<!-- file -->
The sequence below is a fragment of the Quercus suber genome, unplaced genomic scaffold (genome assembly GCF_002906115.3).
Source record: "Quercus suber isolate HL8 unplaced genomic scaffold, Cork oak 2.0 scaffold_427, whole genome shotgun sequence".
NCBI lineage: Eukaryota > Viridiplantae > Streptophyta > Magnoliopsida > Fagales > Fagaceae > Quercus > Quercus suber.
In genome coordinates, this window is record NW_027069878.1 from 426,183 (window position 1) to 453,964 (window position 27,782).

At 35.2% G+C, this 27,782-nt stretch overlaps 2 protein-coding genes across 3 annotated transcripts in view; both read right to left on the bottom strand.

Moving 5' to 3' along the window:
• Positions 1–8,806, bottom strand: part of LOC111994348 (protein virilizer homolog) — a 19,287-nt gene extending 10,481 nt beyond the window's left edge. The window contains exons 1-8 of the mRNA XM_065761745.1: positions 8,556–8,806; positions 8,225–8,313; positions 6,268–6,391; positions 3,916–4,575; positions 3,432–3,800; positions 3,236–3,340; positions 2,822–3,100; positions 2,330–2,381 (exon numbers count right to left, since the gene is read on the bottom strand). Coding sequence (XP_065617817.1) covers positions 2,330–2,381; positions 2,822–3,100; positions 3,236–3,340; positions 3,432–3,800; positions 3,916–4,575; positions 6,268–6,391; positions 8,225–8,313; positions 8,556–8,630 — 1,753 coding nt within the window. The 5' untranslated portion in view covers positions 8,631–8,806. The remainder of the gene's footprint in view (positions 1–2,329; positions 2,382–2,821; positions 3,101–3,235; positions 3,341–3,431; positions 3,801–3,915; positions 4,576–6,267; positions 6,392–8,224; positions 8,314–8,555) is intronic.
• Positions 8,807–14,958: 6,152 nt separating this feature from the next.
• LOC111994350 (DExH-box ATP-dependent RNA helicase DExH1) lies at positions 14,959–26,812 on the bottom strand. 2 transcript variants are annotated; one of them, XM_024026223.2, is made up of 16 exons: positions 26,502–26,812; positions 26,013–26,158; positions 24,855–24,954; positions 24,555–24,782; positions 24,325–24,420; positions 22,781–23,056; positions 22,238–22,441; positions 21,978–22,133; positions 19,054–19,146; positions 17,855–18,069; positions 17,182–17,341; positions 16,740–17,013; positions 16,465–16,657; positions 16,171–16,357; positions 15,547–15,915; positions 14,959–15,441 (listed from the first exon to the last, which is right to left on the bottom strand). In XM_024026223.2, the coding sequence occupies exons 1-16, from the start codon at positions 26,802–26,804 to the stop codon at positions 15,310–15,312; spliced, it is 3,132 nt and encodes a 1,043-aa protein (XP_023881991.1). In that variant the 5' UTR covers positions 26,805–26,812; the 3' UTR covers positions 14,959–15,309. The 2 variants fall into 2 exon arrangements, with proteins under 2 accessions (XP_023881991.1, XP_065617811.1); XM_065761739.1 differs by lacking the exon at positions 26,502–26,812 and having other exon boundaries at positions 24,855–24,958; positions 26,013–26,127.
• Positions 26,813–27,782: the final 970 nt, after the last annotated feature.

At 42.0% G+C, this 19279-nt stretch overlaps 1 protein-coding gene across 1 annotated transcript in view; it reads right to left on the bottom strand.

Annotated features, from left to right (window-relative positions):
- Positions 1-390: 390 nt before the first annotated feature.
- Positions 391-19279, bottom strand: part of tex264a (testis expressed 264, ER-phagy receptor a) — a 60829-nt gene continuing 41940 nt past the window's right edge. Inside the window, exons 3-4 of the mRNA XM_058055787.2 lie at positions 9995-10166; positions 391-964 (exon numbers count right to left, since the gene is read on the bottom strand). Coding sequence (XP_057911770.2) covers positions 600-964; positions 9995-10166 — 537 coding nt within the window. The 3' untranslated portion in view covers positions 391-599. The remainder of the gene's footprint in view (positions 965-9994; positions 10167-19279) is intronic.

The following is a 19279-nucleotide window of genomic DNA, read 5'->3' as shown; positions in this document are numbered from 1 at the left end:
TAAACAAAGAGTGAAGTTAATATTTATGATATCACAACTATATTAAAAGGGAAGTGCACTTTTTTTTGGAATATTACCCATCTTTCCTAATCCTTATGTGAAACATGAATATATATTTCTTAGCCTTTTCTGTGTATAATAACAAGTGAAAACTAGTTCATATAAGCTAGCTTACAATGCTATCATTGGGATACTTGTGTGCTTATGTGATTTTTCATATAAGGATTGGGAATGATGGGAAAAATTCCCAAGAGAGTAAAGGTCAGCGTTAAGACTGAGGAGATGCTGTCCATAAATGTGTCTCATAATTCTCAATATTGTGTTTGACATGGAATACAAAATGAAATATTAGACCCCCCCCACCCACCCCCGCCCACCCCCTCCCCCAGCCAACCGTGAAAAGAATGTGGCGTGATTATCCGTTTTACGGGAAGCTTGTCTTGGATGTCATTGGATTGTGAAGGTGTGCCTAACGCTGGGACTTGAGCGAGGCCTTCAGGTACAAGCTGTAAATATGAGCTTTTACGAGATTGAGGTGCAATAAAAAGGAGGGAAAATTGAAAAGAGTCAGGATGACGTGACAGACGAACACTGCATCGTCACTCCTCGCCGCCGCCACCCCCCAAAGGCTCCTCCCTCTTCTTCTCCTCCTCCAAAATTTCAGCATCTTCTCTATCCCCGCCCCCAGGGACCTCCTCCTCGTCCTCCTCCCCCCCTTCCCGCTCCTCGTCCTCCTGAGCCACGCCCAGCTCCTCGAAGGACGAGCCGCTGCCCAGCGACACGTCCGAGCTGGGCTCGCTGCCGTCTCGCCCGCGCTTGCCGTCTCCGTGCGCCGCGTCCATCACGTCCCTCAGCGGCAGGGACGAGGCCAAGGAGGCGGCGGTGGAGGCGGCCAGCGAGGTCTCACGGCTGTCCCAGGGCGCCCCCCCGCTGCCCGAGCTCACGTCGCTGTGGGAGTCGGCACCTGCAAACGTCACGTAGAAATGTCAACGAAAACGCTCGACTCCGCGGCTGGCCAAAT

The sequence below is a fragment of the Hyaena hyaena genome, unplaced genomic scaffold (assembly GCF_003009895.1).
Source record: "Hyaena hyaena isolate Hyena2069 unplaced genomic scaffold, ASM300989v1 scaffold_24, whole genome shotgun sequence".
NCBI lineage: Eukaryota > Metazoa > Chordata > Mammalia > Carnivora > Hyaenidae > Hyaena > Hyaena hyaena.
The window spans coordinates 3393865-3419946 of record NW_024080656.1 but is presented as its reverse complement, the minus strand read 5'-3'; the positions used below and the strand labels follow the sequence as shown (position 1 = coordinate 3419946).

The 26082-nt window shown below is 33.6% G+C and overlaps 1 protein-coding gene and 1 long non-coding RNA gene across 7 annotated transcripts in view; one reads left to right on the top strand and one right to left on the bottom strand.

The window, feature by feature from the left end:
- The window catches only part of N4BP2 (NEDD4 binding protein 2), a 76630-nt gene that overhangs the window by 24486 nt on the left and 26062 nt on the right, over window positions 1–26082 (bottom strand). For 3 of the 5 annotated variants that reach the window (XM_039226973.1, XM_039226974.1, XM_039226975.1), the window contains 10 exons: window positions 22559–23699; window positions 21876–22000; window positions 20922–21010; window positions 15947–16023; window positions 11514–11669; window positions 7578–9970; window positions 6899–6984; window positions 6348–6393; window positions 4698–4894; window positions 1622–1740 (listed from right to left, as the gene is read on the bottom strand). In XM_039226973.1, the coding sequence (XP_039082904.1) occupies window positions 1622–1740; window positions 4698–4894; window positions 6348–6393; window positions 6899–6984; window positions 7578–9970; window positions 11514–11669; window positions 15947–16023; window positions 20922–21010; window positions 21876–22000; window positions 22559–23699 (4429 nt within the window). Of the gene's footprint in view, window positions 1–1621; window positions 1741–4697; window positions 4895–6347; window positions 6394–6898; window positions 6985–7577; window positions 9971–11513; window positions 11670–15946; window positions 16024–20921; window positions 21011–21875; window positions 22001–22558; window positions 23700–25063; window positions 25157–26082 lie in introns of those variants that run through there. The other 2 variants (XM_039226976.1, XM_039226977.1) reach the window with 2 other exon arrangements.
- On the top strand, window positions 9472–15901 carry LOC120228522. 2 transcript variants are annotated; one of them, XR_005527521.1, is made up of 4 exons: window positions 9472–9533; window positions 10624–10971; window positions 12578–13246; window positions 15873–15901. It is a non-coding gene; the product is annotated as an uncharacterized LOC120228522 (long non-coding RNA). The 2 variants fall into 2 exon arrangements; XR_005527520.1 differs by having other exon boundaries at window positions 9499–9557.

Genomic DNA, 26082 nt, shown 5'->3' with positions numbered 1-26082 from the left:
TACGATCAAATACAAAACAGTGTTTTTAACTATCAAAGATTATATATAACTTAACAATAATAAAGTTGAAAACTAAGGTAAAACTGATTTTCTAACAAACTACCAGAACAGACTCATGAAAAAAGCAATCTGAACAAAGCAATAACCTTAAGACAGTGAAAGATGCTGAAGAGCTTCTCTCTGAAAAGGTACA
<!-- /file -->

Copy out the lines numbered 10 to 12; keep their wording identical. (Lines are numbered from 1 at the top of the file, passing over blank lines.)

• Positions 26,813–27,782: the final 970 nt, after the last annotated feature.

At 42.0% G+C, this 19279-nt stretch overlaps 1 protein-coding gene across 1 annotated transcript in view; it reads right to left on the bottom strand.

Annotated features, from left to right (window-relative positions):